The Speaker: The Associate Minister of Health.

Ms Payne: Thank you, Mr. Speaker and to the member for the question. Certainly, in B.C. they have a different set-up than we do here in Alberta. Here in Alberta we are having the information around emergency room visits reported to the chief medical officer of health, who is leading our government’s response to this very important crisis. Additionally, the reporting information that we’re getting from the Chief Medical Examiner is being reported back on a continual basis to the chief medical officer of health. They’re working quite closely. I look forward to talking more in depth with the member in our meeting later this week.

 


Dr. Swann in Question Period on Chronic Wasting Disease – 8 December 2016

Taken from the Alberta Hansard for Thursday, December 8, 2016

Chronic Wasting Disease

Dr. Swann: I’m shifting topics to the Alberta prion institute, that just received $11 million from Genome Canada to trace chronic wasting disease in deer, elk, and moose in Alberta. We need to act now to prevent a catastrophe not only in wildlife but in our agri-culture community. CWD is a fatal brain disease like mad cow disease. It’s spreading across western Canada since its introduction in game farms, and 15 years ago, the experts said that BSE, mad cow disease, would never cross species. Now, several hundred people have died from BSE.

The Speaker: Thank you, hon. member. [interjection] Your time is allocated, hon. member. Is there a minister who would like to announce . . . [interjection] Hon. member, your time is up. Please proceed, hon. minister.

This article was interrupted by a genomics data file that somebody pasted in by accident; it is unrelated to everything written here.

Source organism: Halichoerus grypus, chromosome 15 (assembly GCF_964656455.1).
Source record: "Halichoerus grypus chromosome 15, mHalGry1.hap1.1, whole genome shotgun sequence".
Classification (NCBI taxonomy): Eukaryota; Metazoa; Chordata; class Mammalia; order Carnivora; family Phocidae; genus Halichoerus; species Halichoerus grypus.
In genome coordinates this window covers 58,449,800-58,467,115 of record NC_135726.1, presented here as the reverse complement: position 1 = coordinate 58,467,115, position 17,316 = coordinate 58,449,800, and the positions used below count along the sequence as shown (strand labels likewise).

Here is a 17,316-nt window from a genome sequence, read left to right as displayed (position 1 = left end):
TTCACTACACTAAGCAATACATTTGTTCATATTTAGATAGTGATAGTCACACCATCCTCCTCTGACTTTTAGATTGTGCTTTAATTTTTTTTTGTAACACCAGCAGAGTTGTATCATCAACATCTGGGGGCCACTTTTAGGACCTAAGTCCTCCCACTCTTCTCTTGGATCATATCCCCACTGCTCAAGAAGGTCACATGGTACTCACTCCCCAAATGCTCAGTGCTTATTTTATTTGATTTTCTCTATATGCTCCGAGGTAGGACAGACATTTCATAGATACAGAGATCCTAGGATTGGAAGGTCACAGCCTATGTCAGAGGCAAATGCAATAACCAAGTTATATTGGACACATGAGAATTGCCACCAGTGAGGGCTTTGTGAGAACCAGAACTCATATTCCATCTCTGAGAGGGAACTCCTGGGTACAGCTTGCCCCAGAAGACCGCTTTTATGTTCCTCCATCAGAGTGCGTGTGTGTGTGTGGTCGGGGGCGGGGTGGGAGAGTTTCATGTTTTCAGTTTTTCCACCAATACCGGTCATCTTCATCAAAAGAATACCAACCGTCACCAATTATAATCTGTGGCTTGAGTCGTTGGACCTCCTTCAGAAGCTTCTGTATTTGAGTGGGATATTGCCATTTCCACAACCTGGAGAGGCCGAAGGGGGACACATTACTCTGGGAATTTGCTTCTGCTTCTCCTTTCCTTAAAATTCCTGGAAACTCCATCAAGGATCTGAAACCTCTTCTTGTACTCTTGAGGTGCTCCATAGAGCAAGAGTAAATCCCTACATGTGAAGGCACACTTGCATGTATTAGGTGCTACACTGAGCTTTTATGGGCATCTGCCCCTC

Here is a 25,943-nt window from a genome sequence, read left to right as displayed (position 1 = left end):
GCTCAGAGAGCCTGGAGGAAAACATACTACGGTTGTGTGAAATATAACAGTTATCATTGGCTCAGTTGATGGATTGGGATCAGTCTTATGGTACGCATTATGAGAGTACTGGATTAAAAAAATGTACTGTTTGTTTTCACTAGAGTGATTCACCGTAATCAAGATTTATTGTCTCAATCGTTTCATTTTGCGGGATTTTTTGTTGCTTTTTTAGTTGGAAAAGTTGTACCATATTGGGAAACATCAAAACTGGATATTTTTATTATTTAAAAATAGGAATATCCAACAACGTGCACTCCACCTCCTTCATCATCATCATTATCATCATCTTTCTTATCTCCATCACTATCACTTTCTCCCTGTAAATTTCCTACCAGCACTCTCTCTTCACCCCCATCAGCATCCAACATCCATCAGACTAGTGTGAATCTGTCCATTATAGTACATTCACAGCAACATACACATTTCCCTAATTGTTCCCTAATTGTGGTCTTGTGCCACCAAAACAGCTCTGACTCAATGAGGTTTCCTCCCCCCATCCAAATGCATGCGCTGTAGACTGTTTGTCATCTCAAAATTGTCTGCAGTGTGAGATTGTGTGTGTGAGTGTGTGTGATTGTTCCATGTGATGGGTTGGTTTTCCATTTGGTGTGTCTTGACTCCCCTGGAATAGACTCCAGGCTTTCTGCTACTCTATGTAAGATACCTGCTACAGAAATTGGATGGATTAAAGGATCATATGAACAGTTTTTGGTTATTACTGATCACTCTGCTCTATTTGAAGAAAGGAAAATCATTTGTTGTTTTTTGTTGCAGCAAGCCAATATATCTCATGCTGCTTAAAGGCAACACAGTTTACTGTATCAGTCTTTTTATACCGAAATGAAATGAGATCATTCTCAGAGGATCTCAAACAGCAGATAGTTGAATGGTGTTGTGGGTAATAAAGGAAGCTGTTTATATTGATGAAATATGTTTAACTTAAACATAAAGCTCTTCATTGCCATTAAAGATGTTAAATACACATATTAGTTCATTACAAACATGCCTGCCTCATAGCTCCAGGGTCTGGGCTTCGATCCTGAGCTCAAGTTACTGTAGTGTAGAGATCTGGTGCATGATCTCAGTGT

Mr. Carlier: Thank you, Mr. Speaker and to the member for the very important question. You know, as a government we absolutely recognize the importance of keeping our livestock – our tame livestock, our domestic livestock, wild livestock – safe from any form of disease. It’s important for biosecurity reasons, for our markets, for everything. We’re continuing to work with the industry – the farming industry, the wildland farming industry, other livestock industries right across the province – on all our biosecurity issues and continue to be working with the member with the question as well on making sure we can do all we can. Thank you, Mr. Speaker.

Dr. Swann: It’s been a decade since I started raising these issues. When will you ban the movement of all potentially wasting-disease-infected carcasses, live animals, products, equipment, or other sources of infectious materials across this province?

The Speaker: The hon. minister.

Mr. Carlier: Thank you, Mr. Speaker and the member for the question. The odd time that, you know, those biosecurity issues do come up in the province, the department takes it very seriously and reacts very quickly. Those operations do happen not that often, but we do take action on it. Continuing to work with the member, we welcome the member’s input in going forward to do much more if we could.

Dr. Swann: No action. No action in 10 years. Given there’s now evidence that thousands of citizens are unknowingly consuming infected animals, including First Nations, will the minister mandate and implement now convenient, cost-free testing of all animals harvested in the CWD-affected areas?

The Speaker: The hon. minister.